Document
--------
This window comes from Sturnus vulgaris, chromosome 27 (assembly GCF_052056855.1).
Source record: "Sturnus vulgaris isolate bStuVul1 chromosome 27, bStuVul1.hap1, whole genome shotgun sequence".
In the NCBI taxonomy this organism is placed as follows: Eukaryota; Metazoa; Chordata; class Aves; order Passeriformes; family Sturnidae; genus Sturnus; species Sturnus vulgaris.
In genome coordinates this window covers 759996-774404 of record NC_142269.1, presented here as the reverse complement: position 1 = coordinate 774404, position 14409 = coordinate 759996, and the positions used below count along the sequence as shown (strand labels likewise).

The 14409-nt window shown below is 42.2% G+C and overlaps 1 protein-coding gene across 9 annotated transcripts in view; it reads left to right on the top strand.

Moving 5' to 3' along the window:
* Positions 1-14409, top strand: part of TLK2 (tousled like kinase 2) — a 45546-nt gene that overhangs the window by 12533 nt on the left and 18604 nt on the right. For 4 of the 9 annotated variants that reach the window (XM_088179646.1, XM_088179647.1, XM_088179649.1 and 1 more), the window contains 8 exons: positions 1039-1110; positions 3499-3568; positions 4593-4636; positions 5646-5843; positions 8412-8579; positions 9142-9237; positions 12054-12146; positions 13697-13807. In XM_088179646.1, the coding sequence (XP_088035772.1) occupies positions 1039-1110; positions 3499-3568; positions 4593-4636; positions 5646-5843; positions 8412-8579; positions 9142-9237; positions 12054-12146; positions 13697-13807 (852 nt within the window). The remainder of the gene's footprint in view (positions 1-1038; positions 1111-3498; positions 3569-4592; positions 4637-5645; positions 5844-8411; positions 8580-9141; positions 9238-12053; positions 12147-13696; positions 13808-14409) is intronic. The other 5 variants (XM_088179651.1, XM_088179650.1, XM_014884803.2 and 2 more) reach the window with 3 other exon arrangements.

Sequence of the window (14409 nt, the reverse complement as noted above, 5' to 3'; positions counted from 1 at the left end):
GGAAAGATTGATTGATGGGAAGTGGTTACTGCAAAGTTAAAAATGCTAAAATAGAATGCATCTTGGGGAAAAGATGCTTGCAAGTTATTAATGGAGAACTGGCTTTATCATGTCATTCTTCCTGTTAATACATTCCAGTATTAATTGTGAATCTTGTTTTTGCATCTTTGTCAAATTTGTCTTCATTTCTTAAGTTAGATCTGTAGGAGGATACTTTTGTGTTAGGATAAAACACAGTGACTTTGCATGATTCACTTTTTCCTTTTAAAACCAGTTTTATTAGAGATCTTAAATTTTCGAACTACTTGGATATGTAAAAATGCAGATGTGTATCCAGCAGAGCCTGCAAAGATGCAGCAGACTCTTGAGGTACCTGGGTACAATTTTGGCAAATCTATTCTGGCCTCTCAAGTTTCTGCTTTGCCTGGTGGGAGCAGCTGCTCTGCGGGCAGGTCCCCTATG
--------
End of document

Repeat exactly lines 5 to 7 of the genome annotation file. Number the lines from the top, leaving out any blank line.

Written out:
The 14409-nt window shown below is 42.2% G+C and overlaps 1 protein-coding gene across 9 annotated transcripts in view; it reads left to right on the top strand.

Moving 5' to 3' along the window:
* Positions 1-14409, top strand: part of TLK2 (tousled like kinase 2) — a 45546-nt gene that overhangs the window by 12533 nt on the left and 18604 nt on the right. For 4 of the 9 annotated variants that reach the window (XM_088179646.1, XM_088179647.1, XM_088179649.1 and 1 more), the window contains 8 exons: positions 1039-1110; positions 3499-3568; positions 4593-4636; positions 5646-5843; positions 8412-8579; positions 9142-9237; positions 12054-12146; positions 13697-13807. In XM_088179646.1, the coding sequence (XP_088035772.1) occupies positions 1039-1110; positions 3499-3568; positions 4593-4636; positions 5646-5843; positions 8412-8579; positions 9142-9237; positions 12054-12146; positions 13697-13807 (852 nt within the window). The remainder of the gene's footprint in view (positions 1-1038; positions 1111-3498; positions 3569-4592; positions 4637-5645; positions 5844-8411; positions 8580-9141; positions 9238-12053; positions 12147-13696; positions 13808-14409) is intronic. The other 5 variants (XM_088179651.1, XM_088179650.1, XM_014884803.2 and 2 more) reach the window with 3 other exon arrangements.